Of the four elements – water, fire, air and earth - water is the vital force in Essex Tyler’s work. Not surprisingly, given that his identity as a surfer, sailor and fisherman bleeds in to his art. As a painter, Essex brings together big liquid skies, the irascible Atlantic Ocean and the copper-stained cliffs of West Cornwall in landscapes that move one step beyond his contemporaries in capturing a quiet intensity, a kind of brooding – but a celebratory brooding. Heron-blue skies weigh heavy on golden rocks that are bursting treasure chests – but this is not sweet earth. It spills out in rough coughs against the incessant forced medicine of the Atlantic Ocean. Sometimes the bronze of fiery earth leaks into the sky and stains it. Essex first established himself as a potter, so he knows the clays and metals that stain his paintings intimately. It is this translation of the physicality of clay forms and their firing into painting that makes his canvases so unique and powerful. Raku pots, veined with cobalt, want to burst open like ripe fruit. The textures are smooth and burnished, with intricate cracks appearing by chance, a metaphor for life.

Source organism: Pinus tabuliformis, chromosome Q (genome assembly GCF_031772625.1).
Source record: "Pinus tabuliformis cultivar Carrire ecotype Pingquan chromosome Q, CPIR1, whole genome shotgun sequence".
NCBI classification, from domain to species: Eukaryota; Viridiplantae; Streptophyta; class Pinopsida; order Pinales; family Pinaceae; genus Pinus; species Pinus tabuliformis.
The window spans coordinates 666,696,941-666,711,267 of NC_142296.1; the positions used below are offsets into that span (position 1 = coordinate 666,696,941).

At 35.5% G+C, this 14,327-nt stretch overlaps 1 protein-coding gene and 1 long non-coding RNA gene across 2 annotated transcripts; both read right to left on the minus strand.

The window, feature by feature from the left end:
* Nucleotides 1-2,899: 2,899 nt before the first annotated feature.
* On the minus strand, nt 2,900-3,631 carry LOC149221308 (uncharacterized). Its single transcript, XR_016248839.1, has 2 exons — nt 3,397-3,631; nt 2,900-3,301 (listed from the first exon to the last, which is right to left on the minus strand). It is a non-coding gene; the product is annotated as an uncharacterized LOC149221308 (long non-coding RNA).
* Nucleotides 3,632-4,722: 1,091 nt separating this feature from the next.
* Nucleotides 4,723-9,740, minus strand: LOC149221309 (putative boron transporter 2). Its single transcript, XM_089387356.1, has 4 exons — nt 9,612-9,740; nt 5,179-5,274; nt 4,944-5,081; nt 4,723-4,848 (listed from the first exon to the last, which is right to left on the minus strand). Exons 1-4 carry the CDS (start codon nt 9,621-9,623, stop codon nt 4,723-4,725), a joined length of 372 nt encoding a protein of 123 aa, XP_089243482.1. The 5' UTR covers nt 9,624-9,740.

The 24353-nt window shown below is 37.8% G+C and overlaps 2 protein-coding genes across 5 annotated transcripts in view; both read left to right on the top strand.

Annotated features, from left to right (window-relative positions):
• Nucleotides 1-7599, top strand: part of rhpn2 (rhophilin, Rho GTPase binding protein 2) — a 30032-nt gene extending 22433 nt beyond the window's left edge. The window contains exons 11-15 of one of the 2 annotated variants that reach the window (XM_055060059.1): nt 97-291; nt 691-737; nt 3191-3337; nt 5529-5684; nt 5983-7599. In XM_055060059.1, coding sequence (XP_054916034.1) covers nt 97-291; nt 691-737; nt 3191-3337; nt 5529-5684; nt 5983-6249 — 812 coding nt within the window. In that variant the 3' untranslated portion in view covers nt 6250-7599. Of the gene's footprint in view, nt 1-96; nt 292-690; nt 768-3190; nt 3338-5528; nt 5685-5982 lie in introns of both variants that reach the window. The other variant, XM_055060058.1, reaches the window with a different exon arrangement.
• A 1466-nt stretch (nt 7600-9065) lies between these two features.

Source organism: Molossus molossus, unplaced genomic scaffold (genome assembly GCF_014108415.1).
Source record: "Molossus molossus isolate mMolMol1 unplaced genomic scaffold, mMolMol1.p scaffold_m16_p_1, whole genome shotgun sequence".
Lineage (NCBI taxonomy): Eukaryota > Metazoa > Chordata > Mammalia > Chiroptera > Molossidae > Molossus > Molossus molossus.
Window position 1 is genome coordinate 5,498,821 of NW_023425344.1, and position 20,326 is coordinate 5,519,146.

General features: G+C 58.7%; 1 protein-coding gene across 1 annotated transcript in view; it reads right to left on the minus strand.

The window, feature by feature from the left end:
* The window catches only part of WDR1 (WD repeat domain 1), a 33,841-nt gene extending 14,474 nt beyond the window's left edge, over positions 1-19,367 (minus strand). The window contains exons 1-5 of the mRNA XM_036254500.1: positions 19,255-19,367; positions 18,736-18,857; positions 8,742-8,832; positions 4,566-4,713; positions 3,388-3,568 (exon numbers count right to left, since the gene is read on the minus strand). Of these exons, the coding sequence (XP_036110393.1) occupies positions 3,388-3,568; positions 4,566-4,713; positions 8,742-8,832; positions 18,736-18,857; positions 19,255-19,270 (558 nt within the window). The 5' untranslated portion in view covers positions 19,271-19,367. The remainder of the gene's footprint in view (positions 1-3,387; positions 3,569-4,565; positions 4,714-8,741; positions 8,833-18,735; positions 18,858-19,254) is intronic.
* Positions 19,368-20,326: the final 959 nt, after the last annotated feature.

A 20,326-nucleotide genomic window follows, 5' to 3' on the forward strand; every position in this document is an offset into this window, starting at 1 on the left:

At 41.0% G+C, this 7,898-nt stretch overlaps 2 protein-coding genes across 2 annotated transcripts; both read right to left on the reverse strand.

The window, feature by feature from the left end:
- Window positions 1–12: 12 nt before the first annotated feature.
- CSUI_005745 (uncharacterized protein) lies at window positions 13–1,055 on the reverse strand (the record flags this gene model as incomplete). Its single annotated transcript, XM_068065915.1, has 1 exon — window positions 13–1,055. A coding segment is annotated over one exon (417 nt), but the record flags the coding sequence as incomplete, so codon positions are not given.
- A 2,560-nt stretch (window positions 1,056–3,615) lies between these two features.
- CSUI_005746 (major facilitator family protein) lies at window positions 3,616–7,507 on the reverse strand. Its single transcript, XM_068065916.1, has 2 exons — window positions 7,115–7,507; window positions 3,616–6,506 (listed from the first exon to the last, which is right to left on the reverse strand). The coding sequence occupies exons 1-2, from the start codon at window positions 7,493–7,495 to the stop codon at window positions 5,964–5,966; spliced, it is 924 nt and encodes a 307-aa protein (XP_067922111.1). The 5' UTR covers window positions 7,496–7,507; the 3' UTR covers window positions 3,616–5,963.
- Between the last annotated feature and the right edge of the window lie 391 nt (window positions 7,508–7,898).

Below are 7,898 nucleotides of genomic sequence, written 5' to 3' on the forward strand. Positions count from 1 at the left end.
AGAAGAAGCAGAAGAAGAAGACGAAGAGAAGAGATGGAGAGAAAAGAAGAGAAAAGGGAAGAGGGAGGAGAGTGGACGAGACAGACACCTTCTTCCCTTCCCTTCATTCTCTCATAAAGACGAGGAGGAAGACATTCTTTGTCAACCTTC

“Painting is like surfing. You do not get anywhere before you have mastered the basics – spot the best waves, paddle out using the rip currents, take off at the point of maximum energy, bottom turn, tube ride, exit with style.” But, of course, after that, spontaneous and sometimes unintentional movements can produce poetry on the waveface. Essex uses oils, acrylics, beeswax and marble dust. Colours, tones and textures are repeated over and over to work as building blocks, so that improvisation becomes possible. Paint is pushed and pulled around the canvas, leaving traces that are tethers, tracks for the eye to follow upward, across, to finally rest on a deceptively still object, a symbol of shelter not just at the heart of the storm but also at the heart of the calm. For one of painting’s key purposes is to provide shelter from the anaesthetising calm that is the pervasive blandness produced by a mundane culture.
I’ve watched Essex surfing on big greasy green waves all around the south coast of Cornwall, just under the big toe of the foot of county dipped in the Atlantic turbine, setting up a crisp bottom turn, adopting great posture, flexing low into outlandish re-entries, followed by rifling moves all the way to the shoreline, everything linked and coordinated. And now, this same string of events passes from head and heart to brush and canvas, with paint as the medium rather than the green Atlantic Ocean. In each arena, liquidity is key – flow, movement, acceleration and pause, timing and placement.